While harassment of women is so common that we hear almost daily reports of it the news, harassment of transgender people is at least as bad. The National Center for Transgender Equality found in its own research survey that more than one-in-four transgender people have lost their jobs as a result of discrimination. Not surprisingly, the rate was even higher in transgender people of color. Even worse, 97 percent of transgender individuals reveal that they have been mistreated at work in one way or another. Offenses against them include not allowing them to interact with clients or customers, being denied access to an appropriate bathroom and having benefits, bonuses, or promotions deliberately withheld.

President Trump’s would-be ban on transgender individuals serving in the military, a blatant form of job discrimination, has recently been blocked by a U.S. district judge in Washington, D.C. from going into effect for the foreseeable future.

Laws to Protect Women and Transgender Individuals

As mentioned, there has been progress made in the arena of sex and gender discrimination, especially in terms of legislation to protect victims. Title VII of the Civil Rights Act of 1964 and The Equal Employment Opportunity Act of the same year were tremendous advancements designed to protect all of us from gender-based mistreatment, whether through segregation, avoidance, painful taunting, or verbal, psychological, or physical attacks. While these federal laws apply only to businesses with 15 or more employees, New York State offers the same protections to businesses with only four or more employees The Equal Pay Act of 1963 established that men and women who perform substantially equal work in the same establishment are entitled to be protected from gender-based wage and benefit discrimination.

As we all know, changes in basic understanding tend to come slowly. In keeping with that, the U.S. Congress has been procrastinating in providing direct protection of people with gender identity issues. Nonetheless, in recent years a number of court decisions have reflected more enlightened views by applying federal laws against discrimination based on “sex” to discrimination based on gender identity.

Laws to Prevent and Punish Discrimination Based on Pregnancy, Childbirth, Adoption

For a long time, women who became pregnant simply lost their jobs. Thankfully, legal protections are now available for pregnant and nursing mothers and for fathers of newly born or newly adopted babies or children. The Pregnancy Discrimination Act of 1978 is a United States federal statute that amended Title VII of the Civil Rights Act of 1964 to “prohibit sex discrimination on the basis of pregnancy, childbirth, or related medical conditions.”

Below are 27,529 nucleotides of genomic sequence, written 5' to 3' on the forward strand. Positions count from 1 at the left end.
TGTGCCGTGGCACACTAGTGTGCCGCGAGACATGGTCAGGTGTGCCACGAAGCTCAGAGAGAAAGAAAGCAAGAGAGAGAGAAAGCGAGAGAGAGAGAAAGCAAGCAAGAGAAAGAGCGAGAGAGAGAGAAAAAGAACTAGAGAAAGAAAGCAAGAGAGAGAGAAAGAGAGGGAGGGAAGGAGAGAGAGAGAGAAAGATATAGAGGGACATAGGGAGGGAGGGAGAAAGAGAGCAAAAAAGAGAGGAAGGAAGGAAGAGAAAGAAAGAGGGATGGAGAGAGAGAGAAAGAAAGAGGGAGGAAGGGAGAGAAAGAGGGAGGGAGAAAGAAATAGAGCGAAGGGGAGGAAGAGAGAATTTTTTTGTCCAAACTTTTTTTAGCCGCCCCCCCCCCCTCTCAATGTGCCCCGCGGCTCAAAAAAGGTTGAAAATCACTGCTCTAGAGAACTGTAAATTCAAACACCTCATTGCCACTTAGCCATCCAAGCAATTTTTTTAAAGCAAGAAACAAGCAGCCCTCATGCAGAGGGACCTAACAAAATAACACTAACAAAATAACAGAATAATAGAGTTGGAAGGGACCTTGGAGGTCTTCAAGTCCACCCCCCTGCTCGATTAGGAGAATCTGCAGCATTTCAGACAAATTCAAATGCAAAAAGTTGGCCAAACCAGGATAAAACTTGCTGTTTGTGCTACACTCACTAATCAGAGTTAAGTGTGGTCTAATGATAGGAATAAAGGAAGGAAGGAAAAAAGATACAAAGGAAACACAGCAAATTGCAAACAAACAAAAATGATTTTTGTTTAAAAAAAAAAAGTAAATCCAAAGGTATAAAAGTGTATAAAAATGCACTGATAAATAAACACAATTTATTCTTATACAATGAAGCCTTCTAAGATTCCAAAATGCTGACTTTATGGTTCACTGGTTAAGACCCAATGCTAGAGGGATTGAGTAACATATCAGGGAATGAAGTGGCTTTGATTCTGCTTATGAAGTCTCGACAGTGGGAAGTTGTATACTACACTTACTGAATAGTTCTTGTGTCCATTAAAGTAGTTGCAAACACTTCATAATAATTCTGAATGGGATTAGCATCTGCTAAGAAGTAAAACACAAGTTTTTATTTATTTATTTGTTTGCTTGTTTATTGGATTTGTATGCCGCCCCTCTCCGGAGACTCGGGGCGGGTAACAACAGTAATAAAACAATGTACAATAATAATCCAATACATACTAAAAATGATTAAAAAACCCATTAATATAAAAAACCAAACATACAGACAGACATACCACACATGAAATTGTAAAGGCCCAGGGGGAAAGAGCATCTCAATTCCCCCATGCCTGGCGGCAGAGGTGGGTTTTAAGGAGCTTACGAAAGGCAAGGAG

A federal law passed in 2010, known as “Break Time for Nursing Mothers” ensures that employers provide both break time and a clean, private place for nursing mothers to pump breast milk and refrigerate it during the work day. These two laws help to ensure that women who become pregnant are not discriminated against in the workplace and that they have a job to come back to once they have bonded with the new family member. Family leave is now also required for both parents throughout the country and, since 2016, New York has the nation’s strongest and most comprehensive Paid Family Leave policy. Remember, though, that just because we have strong laws against discrimination doesn’t mean that you won’t experience it.

Legal Protection Varies Throughout the Country

Many states have passed laws banning discrimination against transgender individuals. Although New York is not on this list, the governor of New York, like the governors of several other states, has issued an executive order banning such transgender discrimination here, so, if you live and/ or work in New York, the law has your back.

Of course, as we all know, legistation does not always function as it is supposed. Partly because bullies flaunt certain laws and partly because victims don’t always stand up for their rights. There are many reasons it can be difficult to complain about mistreatment on the job — such as that you are navigating a strained economy in which jobs are at a premium. that you are going through too many other stressors in your life, or that you have been threatened with retaliation (which is also illegal) — such reasons are precisely why it is invaluable to have a strong employment attorney at your side.

Our capable attorneys not only know the ins and outs of pertinent laws, but have been through such cases many times before and will not be cowed by threats and intimidations. Tand & Associates will protect you from undeserved attacks and preserve your dignity while fighting hard to win you the compensation you deserve.

On the other hand, if you are a modern, well-intentioned employer, Tand & Associates will work with you to prevent sex and gender orientation discrimination in your company. We are well-prepared to assist you in establishing appropriate policies to protect yourself and your employees from harassment as well as from unfounded allegation.